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Thread: DEEP reports small die-off in Middletown-area white-tailed deer herd

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    DEEP reports small die-off in Middletown-area white-tailed deer herd

    HARTFORD — Since early September, the Department of Energy and Environmental Protection Wildlife Division has documented more than 50 white-tailed deer exhibiting symptoms associated with Epizootic Hemorrhagic Disease primarily in the towns of Middletown and Portland, with a few in Chester, Haddam and Lyme, according to a press release.
    EHDV-6 is transmitted to deer by tiny biting flies (midges). Although the virus has also been detected in other mammals, including mule deer, elk and domestic cattle, white-tailed deer represent 95 percent of the affected animals, according to the DEEP. Once infected, the disease progresses rapidly, with deer exhibiting symptoms that include a swollen head, neck, tongue or eyelids with a bloody discharge from the nasal cavity; ulcers on the tongue; and hemorrhaging of the heart and lungs followed by death within three to five days
    The virus also creates high feverish conditions, causing infected deer to sometimes be found in or near water sources.
    Concern over hemorrhagic disease should not limit hunter willingness to harvest deer during the hunting season, the release continues. The disease does not infect humans, and people are not at risk by eating venison from or handling infected deer, or by being bitten by infected midges.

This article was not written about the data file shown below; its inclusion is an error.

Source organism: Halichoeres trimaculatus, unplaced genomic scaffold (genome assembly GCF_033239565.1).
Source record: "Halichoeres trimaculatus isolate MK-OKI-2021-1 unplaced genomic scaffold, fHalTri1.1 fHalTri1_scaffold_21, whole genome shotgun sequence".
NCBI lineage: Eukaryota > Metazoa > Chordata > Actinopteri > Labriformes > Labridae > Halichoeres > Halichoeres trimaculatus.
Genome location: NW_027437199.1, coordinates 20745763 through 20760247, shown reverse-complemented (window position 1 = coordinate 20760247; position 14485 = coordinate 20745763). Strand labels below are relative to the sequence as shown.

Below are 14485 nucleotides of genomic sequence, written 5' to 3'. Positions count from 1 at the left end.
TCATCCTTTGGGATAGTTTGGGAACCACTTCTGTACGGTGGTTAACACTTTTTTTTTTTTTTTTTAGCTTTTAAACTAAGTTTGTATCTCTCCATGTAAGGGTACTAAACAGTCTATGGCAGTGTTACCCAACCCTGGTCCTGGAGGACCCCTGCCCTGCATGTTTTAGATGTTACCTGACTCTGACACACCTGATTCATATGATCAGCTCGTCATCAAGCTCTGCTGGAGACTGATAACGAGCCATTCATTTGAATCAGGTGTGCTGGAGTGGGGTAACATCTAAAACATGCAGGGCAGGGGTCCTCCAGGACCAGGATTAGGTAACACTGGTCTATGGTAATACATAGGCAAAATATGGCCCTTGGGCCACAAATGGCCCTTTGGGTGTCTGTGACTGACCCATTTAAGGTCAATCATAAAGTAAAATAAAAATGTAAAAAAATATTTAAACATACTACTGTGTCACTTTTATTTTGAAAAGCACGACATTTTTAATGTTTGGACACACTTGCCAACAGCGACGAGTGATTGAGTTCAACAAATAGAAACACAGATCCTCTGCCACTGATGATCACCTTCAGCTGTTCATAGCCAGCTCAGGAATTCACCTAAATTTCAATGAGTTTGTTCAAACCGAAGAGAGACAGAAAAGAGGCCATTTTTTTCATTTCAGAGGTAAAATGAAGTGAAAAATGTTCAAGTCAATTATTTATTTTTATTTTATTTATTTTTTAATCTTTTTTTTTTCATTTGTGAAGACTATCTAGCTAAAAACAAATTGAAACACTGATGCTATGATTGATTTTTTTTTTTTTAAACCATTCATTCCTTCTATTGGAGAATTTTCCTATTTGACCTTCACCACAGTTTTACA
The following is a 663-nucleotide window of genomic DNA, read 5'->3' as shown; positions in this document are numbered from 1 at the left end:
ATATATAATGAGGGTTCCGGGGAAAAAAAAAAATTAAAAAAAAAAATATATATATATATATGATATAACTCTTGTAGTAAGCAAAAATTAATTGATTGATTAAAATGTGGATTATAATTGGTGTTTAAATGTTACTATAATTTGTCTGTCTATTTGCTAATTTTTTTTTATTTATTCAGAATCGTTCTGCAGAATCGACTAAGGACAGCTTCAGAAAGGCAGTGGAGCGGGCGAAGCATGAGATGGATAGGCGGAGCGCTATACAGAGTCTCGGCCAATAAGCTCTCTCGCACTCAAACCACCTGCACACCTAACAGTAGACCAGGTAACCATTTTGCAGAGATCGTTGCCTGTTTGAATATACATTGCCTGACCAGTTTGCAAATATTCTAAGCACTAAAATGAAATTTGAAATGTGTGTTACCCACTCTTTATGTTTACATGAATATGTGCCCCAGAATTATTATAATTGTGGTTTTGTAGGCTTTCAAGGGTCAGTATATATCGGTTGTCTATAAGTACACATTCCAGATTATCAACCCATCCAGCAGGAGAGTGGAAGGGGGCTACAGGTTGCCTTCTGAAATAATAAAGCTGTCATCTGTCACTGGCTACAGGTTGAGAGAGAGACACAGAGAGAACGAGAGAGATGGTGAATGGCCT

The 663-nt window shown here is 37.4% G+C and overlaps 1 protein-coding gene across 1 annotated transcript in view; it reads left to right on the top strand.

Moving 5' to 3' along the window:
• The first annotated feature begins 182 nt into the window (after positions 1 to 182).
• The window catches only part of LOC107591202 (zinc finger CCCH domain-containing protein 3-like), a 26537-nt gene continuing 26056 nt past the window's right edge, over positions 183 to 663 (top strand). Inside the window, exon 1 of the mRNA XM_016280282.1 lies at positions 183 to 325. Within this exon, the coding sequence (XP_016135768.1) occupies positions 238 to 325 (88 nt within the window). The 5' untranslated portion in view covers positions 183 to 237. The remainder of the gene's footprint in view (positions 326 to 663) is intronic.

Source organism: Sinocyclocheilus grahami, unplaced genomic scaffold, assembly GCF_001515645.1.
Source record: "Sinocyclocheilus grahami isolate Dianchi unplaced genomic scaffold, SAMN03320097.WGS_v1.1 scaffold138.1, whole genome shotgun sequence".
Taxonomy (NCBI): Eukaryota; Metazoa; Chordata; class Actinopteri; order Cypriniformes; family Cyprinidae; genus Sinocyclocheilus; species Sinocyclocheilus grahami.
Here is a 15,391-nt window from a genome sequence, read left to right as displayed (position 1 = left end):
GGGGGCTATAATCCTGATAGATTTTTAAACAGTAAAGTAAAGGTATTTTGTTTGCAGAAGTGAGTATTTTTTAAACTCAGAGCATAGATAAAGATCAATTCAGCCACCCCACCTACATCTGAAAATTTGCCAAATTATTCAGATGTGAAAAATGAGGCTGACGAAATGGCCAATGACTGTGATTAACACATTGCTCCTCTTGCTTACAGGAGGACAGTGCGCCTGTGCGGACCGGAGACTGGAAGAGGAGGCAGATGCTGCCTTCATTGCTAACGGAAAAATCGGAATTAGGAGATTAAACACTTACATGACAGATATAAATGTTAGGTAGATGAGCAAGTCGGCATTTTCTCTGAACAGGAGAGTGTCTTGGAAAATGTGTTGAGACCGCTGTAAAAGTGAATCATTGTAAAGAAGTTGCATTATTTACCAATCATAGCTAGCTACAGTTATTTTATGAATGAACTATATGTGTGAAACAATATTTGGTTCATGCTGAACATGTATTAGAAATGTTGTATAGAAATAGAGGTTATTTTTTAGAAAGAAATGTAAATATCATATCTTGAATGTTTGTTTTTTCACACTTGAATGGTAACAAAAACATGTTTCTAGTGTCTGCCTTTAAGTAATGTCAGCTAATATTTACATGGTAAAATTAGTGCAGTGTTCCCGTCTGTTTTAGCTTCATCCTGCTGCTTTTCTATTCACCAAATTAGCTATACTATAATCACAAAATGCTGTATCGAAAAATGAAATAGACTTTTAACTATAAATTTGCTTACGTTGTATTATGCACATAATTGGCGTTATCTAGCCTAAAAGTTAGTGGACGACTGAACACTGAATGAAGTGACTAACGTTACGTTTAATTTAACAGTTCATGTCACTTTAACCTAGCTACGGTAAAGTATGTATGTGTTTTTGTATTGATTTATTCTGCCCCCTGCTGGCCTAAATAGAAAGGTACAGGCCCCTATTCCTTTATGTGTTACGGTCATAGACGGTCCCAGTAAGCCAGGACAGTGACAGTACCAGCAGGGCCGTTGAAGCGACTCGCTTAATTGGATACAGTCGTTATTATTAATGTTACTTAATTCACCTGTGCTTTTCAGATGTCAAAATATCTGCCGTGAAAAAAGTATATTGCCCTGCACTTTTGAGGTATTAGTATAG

The disease rarely causes illness in domestic animals, such as cattle, sheep, goats, horses, dogs and cats. However, hunters should exercise caution if they observe a deer that is behaving abnormally or appears sick, and avoid shooting, handling or consuming that animal. When field dressing deer, hunters should wear latex or rubber gloves and disinfect any instruments that come in contact with the animal, the DEEP advises.


    The DEEP Wildlife Division first learned of several dead deer in the Portland/Middletown area from a hunter. The deer were in various stages of decay, with some lying along the river bank, while others were floating in the water. On Oct. 15, the DEEP received confirmation from the Southeastern Cooperative Wildlife Disease Study group that a deer from Middletown tested positive for Epizootic Hemorrhagic Disease Virus 6.
    Prior to 2004, only two subtypes of Hemorrhagic Disease were documented in North America. EHDV-6 was first detected in 2006 in Indiana and Illinois, and has since been reported throughout the Midwest, and from Florida, North Carolina and Maryland, the DEEP reports.

    Read More:
    http://www.middletownpress.com/middl...a-12304975.php
    Vegetarian: vejiˈte(ə)rēən/noun: old Indian word for lousy hunter.
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    That's spooky ****!

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    Aggressive Ebola-Like Virus Killing Deer In Connecticut

    An invasive and usually fatal disease for white-tailed deer has been identified in Connecticut for the first time, state officials report, with more than 50 deer in Portland, Middletown and nearby communities showing symptoms of the virus.
    The “Epizootic Hemorrhagic Disease (EHDV-6)” isn’t dangerous to humans, but the decomposing bodies of several deer killed by the virus have been found lying along the banks of the Connecticut River since September.